A lack of strategic thinking at the heart of Government threatens the UK’s national interests, the Public Administration Committee has warned in a report out today. The MPs note Whitehall’s tendency to ‘muddle through’ and point to the UK’s military engagements in Iraq and Afghanistan, as examples where there has been a lack of overarching strategy
The report says clear strategic leadership is indispensible to advance British interests in an increasingly fast changing world. But it raises serious concerns about Whitehall’s capacity to support the Foreign Secretary’s aspiration to extend the UK’s ‘global reach and influence’ with the necessary strategic analysis and assessment. This applies particularly to the Government’s Strategic Defence and Security Review and the MPs question how far this can actually be ‘strategic’?
Bernard Jenkin MP, Chair of PASC said:
“We welcome the new Government’s aspiration to think more strategically, but when we tried to find out who actually does UK National Strategy, virtually all the evidence we took suggests the answer is ‘no one’. Ministers are in danger of announcing a Strategic and Security Defence Review that is anything but ‘strategic’.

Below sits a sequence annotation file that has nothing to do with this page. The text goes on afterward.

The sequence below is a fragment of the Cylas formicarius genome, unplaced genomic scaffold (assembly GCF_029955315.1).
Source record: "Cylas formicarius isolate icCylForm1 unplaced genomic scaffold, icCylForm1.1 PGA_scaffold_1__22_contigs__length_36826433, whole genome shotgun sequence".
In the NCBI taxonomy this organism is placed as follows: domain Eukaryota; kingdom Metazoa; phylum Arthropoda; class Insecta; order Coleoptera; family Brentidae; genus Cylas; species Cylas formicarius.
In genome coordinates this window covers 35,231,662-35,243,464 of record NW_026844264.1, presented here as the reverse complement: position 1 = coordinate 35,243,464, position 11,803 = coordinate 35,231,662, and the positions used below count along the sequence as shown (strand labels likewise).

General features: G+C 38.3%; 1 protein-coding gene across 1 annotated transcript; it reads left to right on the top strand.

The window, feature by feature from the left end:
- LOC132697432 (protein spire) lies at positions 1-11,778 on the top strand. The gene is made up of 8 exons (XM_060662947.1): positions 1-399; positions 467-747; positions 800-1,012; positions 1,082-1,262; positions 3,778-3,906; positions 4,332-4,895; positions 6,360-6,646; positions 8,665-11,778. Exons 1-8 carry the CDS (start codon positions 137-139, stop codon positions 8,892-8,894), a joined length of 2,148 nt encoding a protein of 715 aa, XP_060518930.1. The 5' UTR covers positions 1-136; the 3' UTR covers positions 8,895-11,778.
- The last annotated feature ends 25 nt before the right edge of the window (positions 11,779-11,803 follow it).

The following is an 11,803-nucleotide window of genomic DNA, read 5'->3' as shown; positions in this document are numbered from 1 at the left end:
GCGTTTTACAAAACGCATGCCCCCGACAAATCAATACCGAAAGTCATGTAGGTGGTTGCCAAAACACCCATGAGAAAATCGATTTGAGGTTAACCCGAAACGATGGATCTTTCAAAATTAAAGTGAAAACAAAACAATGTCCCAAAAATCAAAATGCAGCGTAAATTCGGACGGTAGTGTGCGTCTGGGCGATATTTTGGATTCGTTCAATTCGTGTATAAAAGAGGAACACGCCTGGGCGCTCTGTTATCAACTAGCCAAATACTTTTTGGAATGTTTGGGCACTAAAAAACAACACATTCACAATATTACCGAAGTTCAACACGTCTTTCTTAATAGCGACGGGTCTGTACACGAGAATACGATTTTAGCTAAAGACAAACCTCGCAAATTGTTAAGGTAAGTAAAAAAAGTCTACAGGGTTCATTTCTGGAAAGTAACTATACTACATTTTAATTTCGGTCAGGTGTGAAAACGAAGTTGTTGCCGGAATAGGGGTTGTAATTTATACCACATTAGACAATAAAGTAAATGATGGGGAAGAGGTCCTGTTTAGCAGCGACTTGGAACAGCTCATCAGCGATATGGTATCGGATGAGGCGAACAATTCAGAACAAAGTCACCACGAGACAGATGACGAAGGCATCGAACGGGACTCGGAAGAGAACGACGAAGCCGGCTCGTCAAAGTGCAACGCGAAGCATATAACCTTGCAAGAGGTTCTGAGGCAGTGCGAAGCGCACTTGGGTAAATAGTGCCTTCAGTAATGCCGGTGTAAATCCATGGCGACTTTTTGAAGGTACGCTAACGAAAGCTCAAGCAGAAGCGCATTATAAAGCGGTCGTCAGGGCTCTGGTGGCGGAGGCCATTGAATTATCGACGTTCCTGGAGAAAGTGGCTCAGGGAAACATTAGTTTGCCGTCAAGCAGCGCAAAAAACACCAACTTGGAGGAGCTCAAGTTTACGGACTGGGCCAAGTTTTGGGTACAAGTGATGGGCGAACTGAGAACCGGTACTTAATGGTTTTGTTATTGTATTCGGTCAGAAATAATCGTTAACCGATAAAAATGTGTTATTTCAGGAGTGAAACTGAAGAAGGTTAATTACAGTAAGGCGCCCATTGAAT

“Whitehall has fallen out of the habit of strategic thinking. Different departments think about strategy in different ways, often at cross-purposes. The National Security Council is a step in the right direction, but its remit and capacity is limited.”
“While the Foreign Secretary has said he ‘rejects strategic shrinkage’, all the evidence suggests that Whitehall lacks the capacity to make strategic sense of defence policy, while reducing spending on diplomacy and defence. To secure the safety and prosperity of the UK, it is critical that the Government relearn the lost art of national strategy.”
The report draws on evidence from witnesses including the Foreign Secretary, the National Security Adviser, the outgoing Chief of the Defence Staff, historians and leading military thinkers.
The Committee is calling for:
Ministers to invest more time and energy into strategic leadership;
The creation of a ‘community of strategic thinkers’ across Whitehall, to provide ministers with the capacity for strategic analysis and assessment, which in time could become a new national strategic assessment agency;
The National Security Council’s remit to encompass National Strategy;
Greater emphasis to be placed on strategic studies and training both within Whitehall and in academia;
Parliament’s Joint Committee on National Security Strategy to extend its remit to include National Strategy;
For a small central budget to be established to fund central coordination of departmental contributions to National Strategy.